revising

Spreadsheets for revisions

I’m in waiting mode.

Waiting for my story to come back from a beta reader. Waiting to see if my short story made it to the top three in the contest. And it’s a gray Monday morning. Quite bleak and blech looking outside.

So let’s do something fun—spreadsheets!

Although I’m not reworking the chapters of my story, I’m still thinking about it and analyzing it. As I mentioned in an earlier post, I’ve been studying specific blogs from Jami Gold, Janice Hardy, and KM Wieland to measure how well my story is working.

By measure, I do not mean formulaic. But readers come to story with expectations—there will be two forces tugging against each other because they have goals that conflict with one another, their struggle will be set in a particular time and place, there will be (if the story is lengthy) a series of setbacks and advances until the FINAL big victory and defeat. If there is no tension in the story, why would a reader continue to turn the pages?

When I am writing or revising, it sometimes feels like all I do is fiddle around with words (true!) and I accomplish nothing (not true!). This is where a spreadsheet comes in handy.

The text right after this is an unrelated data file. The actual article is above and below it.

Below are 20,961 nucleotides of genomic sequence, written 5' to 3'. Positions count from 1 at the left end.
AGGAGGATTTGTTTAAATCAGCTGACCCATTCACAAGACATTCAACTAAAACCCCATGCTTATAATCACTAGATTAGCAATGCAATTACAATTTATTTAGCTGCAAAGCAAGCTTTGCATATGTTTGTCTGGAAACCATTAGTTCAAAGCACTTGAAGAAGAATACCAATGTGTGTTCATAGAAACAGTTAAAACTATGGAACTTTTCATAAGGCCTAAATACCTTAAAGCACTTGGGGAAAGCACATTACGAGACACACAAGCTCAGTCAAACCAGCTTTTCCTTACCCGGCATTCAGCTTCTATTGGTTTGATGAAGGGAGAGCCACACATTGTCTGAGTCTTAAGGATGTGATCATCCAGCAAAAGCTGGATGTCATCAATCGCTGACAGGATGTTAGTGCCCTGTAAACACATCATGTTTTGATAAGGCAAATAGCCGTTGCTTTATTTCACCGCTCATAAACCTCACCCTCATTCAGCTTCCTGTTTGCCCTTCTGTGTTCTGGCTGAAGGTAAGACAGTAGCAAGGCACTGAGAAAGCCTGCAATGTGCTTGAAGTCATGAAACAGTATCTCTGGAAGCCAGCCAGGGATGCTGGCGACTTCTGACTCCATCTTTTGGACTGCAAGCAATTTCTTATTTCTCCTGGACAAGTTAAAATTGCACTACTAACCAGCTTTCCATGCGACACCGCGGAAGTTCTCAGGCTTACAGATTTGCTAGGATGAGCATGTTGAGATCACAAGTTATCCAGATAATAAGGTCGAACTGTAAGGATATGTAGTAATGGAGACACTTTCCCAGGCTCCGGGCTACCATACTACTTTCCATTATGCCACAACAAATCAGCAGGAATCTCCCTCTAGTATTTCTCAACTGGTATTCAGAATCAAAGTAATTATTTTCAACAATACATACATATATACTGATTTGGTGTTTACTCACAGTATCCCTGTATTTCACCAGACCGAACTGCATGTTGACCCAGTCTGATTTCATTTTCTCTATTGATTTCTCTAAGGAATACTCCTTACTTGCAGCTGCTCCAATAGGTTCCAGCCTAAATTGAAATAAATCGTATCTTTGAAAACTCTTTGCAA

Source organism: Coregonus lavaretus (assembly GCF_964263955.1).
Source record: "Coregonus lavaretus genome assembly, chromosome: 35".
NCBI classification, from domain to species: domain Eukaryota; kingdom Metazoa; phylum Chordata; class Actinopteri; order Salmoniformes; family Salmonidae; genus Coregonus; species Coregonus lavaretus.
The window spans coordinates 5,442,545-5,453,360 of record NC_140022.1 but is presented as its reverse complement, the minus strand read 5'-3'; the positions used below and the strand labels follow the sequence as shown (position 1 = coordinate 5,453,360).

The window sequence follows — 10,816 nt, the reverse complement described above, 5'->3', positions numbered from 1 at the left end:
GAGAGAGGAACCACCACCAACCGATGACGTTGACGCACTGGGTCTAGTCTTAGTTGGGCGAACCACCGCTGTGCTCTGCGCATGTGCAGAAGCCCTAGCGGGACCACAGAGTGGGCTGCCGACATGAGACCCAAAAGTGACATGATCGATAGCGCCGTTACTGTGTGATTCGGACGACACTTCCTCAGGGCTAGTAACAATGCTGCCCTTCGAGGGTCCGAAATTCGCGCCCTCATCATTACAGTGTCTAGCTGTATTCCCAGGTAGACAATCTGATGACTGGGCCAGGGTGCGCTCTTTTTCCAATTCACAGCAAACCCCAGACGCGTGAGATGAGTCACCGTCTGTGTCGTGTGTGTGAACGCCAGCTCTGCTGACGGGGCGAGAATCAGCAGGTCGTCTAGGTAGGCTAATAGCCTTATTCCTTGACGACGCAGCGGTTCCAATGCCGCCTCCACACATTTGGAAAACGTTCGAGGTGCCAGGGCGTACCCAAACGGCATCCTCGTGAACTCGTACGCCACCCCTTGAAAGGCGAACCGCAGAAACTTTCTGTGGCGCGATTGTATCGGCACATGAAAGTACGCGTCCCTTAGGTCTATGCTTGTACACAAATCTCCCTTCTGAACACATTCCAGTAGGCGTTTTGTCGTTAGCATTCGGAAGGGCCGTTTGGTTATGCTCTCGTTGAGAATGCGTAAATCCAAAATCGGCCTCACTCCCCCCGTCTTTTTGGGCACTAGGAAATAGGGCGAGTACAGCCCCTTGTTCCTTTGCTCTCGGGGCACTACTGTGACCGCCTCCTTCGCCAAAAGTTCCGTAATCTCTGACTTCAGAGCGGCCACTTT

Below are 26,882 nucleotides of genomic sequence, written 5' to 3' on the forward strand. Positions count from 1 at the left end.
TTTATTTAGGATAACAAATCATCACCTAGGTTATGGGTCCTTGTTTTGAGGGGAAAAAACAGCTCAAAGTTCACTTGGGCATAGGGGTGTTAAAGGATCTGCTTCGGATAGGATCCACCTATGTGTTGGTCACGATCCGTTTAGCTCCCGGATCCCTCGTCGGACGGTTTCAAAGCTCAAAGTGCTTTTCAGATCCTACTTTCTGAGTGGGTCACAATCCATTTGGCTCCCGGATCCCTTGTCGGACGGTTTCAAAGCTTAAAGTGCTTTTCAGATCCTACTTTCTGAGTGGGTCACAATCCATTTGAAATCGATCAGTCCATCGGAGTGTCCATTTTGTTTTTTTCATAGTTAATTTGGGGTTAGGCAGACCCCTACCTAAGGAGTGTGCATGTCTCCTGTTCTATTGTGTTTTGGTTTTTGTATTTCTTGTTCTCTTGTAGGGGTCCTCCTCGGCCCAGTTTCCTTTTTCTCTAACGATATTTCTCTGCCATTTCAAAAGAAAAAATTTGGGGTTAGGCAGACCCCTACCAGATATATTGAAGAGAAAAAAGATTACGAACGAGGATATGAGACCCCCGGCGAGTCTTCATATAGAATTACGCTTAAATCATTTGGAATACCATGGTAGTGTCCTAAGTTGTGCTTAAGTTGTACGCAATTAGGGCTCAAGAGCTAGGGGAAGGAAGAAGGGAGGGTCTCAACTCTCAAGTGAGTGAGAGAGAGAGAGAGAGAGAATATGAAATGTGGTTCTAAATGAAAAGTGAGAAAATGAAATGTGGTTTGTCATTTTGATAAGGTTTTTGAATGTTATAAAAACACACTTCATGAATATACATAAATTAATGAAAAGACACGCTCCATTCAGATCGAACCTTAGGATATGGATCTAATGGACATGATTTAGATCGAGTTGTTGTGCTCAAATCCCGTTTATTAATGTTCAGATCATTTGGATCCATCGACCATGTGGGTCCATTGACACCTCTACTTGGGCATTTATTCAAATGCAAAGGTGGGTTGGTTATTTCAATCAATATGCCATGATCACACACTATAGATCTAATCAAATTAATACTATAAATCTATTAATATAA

Three Act Structure

Stories are divided into three parts: beginning, middle, and end.

How much of a story falls into each category? According to blogs I’ve read, the middle is often the biggest at 50% of the story. The beginning and the end contain 25% each.

But, I’ve also read that some stories shorten their beginnings to twenty percent and add the extra five percent to the middle. This is how I’ve chosen to roll with my story.

Spreadsheet

Below is just one of my excel spreadsheets. Under Act One, I list:

  • my chapter title

  • my January 2019 word count

  • my current word count

The figures in both the January and current word count columns are the same as I’m letting my story lie fallow while my beta reader has it. Some chapter titles have the year listed in front of them.

Behind the current word count, you’ll see I’ve bolded the major Plot Points that fall in Act 1; Launch (or Hook) and Inciting Event (or Inciting Incident). The red squares list the antagonist’s actions that I want to make obvious in that chapter.

3+Act+Structure.jpg

My chapter titles won’t necessarily be part of the finished book. But the titles help me recall what each chapter is about and, better yet, they may make it easier to write out the synopsis when the time comes.